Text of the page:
Neurorights: the danger of brain implants and mind-reading technologies lands in Congress | Science

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Rafael Yuste feels a weight on his shoulders similar to that of Robert Oppenheimer, the leader of the Manhattan project that developed the atomic bomb. In his case, the weapon What keeps him up at night – and which has not yet been detonated – is neurotechnology, a field in which he is a first-rate expert. This Spanish neuroscientist at Columbia University, who convinced the White House to invest hundreds of millions to map the brain, knows that mind-reading technologies are real and dangerous. Implants to connect the brain to machines, devices that induce memories, devices that read thoughts: they are already being developed in laboratories around the world and by companies such as Elon Musk, which has already implanted its first chip in a human. That's why, since 2017 Yuste travels around the world to get governments to protect neurorights, the rights of the human mind, with laws. She has already achieved it in ChileBrazil, Mexico and the United States. Next week it lands with all that conviction in the Congress of Deputies, so that Spain joins that avant-garde club and becomes the first European country that legally defends the privacy of thoughts.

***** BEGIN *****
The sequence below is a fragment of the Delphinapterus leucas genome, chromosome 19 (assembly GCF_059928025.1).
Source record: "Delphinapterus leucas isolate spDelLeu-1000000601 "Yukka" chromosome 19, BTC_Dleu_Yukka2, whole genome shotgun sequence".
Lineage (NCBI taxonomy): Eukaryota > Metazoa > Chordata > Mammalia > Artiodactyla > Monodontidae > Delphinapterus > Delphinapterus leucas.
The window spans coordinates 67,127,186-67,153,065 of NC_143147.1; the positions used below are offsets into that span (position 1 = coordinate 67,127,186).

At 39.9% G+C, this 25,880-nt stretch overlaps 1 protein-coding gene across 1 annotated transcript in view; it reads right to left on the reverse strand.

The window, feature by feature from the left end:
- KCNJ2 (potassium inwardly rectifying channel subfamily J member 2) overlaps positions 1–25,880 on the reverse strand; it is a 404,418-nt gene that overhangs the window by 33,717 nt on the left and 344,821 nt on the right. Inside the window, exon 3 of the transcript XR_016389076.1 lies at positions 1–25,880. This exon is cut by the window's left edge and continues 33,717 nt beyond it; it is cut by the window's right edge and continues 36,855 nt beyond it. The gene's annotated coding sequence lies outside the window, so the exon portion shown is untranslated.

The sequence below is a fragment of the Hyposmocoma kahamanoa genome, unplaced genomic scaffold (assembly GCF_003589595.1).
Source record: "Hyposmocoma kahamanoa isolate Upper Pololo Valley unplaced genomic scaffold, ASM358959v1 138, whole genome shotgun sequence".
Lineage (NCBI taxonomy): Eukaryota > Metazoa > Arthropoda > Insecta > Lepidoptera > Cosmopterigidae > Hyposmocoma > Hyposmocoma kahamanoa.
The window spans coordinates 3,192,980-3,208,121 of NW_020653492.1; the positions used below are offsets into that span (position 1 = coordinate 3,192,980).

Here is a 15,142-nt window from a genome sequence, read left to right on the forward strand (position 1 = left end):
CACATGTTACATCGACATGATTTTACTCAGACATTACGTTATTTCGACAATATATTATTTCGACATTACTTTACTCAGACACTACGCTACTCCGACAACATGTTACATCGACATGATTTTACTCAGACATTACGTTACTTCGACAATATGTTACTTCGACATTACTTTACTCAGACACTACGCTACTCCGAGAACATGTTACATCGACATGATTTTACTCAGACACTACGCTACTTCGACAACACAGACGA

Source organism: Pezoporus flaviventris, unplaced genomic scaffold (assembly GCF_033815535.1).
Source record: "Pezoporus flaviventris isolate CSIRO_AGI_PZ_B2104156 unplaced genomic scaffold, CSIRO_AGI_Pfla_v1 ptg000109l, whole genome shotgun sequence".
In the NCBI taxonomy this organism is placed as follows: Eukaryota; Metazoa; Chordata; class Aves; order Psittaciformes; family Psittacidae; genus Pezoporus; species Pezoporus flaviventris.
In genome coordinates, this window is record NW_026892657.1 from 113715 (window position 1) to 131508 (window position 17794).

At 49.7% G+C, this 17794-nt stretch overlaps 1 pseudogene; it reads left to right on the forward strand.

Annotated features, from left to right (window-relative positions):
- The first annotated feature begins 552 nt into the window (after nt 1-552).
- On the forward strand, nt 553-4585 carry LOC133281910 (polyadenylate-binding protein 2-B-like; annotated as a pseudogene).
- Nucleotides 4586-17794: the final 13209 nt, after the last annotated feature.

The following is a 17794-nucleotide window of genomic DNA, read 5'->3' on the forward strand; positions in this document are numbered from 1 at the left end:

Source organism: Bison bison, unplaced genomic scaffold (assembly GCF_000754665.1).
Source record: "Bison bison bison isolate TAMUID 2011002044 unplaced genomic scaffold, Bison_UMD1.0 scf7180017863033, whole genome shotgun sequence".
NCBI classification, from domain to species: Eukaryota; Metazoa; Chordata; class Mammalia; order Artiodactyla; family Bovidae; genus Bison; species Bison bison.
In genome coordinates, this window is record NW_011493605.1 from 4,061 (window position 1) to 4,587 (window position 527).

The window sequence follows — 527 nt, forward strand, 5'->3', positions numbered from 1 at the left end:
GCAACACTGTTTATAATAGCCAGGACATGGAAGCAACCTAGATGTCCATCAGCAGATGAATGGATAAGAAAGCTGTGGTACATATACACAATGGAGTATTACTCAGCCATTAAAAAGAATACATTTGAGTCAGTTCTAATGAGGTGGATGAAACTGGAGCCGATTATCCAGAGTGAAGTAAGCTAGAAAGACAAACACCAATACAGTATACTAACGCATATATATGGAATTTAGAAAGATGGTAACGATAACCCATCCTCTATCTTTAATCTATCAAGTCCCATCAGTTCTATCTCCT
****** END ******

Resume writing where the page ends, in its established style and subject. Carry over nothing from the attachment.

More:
“I am going with the best intention in the world, to achieve a consensus of all political parties. It is part of my duties to convince the entire spectrum, from the independentists to Vox, because this is what we have achieved in other countries,” Yuste explains by videoconference. On Monday the 26th, the neuroscientist will present the film to the honorable Members Theater of Thought (theater of thought), which he filmed together with the famous filmmaker Werner Herzog to warn about the risks of neurotechnologies for privacy, identity and free will. On Tuesday the 27th, behind closed doors with the deputies, there will be a dialogue with specialists about the ethical implications of advances in neuroscience.